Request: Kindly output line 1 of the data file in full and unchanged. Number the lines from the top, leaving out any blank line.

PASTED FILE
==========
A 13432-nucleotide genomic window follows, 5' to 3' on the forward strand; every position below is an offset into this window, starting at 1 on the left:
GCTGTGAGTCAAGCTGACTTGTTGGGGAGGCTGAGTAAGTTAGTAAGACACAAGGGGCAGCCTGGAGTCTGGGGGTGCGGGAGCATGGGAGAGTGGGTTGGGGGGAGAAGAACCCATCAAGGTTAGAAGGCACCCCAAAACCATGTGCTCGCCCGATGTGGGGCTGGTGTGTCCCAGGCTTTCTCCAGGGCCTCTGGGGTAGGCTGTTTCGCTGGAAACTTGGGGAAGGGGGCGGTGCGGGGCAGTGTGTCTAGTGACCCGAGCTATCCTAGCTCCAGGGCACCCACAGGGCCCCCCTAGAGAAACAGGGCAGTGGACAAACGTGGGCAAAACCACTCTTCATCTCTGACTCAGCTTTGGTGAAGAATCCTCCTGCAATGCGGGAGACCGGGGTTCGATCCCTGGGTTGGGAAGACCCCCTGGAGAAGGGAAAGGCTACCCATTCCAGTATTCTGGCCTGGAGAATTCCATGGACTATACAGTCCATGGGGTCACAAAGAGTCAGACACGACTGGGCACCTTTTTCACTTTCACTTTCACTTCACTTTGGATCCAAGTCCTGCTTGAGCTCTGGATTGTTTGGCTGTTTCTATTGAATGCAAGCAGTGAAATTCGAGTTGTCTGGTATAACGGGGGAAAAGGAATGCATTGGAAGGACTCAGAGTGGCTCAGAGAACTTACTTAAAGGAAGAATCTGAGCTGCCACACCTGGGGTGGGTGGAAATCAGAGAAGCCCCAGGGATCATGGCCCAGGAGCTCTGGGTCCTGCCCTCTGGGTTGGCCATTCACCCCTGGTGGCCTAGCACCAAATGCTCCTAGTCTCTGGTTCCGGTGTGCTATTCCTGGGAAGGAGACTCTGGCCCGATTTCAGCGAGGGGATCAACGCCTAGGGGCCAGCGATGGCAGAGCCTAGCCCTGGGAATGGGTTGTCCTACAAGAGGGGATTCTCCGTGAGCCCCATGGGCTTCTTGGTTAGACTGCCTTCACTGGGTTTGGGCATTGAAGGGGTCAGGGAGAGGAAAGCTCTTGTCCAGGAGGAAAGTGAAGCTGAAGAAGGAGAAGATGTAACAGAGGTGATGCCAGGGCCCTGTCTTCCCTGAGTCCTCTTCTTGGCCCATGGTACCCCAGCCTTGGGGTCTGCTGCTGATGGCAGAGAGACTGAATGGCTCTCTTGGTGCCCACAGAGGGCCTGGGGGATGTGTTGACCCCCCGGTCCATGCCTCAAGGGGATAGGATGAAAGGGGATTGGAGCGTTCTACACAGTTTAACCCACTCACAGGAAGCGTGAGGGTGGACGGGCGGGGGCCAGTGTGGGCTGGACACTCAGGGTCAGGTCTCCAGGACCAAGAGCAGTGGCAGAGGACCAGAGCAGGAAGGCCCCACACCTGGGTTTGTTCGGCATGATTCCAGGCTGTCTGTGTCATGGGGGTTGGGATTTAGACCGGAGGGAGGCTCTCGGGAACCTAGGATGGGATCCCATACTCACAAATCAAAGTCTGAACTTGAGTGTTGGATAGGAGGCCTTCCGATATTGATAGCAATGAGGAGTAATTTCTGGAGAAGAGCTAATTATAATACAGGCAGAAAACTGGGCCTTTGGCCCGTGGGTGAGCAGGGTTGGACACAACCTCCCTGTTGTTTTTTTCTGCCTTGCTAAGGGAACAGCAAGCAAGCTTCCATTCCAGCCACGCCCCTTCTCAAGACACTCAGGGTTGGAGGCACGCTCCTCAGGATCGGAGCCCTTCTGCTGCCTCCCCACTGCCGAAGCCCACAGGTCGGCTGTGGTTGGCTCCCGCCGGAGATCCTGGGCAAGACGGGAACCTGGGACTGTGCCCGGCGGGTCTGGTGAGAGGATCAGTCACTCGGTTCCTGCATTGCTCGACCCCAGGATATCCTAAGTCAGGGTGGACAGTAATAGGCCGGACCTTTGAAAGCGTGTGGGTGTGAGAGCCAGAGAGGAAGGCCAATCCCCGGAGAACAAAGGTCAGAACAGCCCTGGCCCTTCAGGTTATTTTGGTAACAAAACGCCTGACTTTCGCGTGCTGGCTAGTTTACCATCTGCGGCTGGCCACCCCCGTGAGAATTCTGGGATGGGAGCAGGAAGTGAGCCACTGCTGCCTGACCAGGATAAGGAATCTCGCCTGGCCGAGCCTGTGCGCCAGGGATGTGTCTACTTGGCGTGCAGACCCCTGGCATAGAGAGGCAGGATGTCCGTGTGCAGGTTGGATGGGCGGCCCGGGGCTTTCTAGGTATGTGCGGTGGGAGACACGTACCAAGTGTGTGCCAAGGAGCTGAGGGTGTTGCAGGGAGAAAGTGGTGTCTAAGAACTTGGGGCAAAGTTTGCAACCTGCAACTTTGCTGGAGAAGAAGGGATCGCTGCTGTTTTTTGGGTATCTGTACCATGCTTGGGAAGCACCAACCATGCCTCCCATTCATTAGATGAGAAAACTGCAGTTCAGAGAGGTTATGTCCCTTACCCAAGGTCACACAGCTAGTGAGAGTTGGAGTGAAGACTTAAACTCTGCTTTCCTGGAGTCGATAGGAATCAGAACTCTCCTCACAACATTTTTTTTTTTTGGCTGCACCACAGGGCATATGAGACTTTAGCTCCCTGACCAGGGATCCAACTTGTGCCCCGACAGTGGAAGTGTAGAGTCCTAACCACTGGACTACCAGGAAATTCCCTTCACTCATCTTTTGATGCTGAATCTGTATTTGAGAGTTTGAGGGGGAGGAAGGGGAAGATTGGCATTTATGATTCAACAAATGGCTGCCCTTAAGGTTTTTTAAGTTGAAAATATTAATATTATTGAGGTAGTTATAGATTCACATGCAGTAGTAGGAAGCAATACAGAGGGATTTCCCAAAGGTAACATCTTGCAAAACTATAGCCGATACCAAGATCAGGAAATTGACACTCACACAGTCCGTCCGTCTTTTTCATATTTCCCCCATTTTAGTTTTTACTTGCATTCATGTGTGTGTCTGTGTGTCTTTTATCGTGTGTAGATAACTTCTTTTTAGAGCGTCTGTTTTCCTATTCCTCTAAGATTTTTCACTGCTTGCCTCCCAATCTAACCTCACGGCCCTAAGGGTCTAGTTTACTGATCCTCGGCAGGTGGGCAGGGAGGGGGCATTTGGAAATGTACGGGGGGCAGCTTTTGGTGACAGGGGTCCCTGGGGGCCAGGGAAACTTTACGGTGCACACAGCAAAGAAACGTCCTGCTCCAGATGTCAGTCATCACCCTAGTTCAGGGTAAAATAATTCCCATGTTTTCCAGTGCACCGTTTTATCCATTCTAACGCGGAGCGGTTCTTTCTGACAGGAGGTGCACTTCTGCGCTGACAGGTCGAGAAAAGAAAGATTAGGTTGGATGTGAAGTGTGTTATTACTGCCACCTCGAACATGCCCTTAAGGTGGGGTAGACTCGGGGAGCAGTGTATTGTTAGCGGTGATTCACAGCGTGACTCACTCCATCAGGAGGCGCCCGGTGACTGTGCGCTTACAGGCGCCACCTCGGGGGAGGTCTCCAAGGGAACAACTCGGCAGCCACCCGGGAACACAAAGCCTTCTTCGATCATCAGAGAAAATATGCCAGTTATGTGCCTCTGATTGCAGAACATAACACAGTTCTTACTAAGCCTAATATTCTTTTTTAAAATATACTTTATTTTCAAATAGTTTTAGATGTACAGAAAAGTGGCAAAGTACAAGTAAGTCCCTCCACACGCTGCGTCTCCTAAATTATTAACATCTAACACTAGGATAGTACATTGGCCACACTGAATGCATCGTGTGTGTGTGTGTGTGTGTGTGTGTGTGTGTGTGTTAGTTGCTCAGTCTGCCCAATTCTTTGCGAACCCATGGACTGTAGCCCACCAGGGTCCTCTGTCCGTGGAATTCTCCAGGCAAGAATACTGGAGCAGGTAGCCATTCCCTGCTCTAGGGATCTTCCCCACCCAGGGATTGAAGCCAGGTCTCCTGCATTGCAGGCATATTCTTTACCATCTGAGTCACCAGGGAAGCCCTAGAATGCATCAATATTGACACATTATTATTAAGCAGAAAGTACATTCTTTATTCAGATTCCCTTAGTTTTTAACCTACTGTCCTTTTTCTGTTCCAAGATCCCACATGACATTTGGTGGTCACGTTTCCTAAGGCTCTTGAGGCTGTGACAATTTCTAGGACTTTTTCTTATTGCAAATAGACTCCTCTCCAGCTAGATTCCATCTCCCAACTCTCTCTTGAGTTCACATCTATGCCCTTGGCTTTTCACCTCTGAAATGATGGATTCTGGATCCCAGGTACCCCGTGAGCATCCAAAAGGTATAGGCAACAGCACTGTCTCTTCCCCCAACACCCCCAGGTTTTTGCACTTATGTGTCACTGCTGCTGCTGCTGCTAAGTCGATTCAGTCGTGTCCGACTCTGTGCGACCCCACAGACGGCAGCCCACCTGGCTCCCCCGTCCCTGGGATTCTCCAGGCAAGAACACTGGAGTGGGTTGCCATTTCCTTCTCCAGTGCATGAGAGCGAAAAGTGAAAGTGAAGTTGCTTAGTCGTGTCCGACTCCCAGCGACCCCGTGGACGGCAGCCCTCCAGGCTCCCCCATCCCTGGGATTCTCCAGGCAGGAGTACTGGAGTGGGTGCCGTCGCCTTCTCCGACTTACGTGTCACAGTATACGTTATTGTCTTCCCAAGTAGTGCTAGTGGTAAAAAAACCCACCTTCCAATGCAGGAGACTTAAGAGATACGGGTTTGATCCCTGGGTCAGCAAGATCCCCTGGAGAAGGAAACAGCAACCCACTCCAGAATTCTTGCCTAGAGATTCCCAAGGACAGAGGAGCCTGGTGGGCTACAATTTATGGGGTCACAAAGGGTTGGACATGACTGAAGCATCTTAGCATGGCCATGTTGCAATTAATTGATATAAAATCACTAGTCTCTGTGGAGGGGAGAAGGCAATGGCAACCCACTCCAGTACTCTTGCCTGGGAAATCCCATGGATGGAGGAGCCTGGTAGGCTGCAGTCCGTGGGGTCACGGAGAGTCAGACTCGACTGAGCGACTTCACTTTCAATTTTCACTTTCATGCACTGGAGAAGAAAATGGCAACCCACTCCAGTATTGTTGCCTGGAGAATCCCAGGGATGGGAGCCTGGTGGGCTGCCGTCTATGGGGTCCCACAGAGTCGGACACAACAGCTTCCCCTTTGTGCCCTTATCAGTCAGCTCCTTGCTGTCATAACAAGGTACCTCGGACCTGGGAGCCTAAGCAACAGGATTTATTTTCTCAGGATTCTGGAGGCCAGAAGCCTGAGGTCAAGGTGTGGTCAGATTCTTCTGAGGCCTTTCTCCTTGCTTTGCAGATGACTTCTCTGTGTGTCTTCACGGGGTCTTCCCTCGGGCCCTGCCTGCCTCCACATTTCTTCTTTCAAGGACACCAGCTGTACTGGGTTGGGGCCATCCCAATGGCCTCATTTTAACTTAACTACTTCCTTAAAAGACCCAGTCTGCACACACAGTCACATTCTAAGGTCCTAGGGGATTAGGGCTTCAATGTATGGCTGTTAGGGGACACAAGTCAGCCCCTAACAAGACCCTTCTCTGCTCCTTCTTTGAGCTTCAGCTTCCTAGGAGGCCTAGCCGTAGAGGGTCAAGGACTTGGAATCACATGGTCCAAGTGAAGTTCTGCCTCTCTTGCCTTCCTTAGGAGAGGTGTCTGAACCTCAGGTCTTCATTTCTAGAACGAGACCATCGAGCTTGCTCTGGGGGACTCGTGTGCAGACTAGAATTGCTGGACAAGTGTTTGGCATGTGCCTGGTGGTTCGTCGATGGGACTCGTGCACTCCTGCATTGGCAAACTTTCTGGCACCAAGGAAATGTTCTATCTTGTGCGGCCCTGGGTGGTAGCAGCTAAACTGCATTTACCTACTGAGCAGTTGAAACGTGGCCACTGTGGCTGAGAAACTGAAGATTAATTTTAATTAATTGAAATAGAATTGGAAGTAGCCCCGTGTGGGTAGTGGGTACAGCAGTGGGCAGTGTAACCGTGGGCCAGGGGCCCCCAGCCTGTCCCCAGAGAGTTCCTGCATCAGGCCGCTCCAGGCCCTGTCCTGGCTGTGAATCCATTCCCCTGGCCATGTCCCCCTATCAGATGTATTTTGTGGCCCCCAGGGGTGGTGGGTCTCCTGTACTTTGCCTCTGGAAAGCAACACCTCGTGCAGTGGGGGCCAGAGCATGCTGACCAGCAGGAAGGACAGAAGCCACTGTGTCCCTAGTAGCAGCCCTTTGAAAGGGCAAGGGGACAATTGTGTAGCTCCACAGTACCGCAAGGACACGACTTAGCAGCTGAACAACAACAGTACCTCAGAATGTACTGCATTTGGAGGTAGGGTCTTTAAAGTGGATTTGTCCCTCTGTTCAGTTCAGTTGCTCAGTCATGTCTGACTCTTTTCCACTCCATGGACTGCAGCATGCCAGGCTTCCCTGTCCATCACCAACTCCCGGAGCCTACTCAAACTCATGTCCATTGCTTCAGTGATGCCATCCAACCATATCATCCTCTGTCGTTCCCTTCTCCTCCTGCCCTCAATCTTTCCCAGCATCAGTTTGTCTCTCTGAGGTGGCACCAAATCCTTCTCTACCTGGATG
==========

A 13432-nucleotide genomic window follows, 5' to 3' on the forward strand; every position below is an offset into this window, starting at 1 on the left: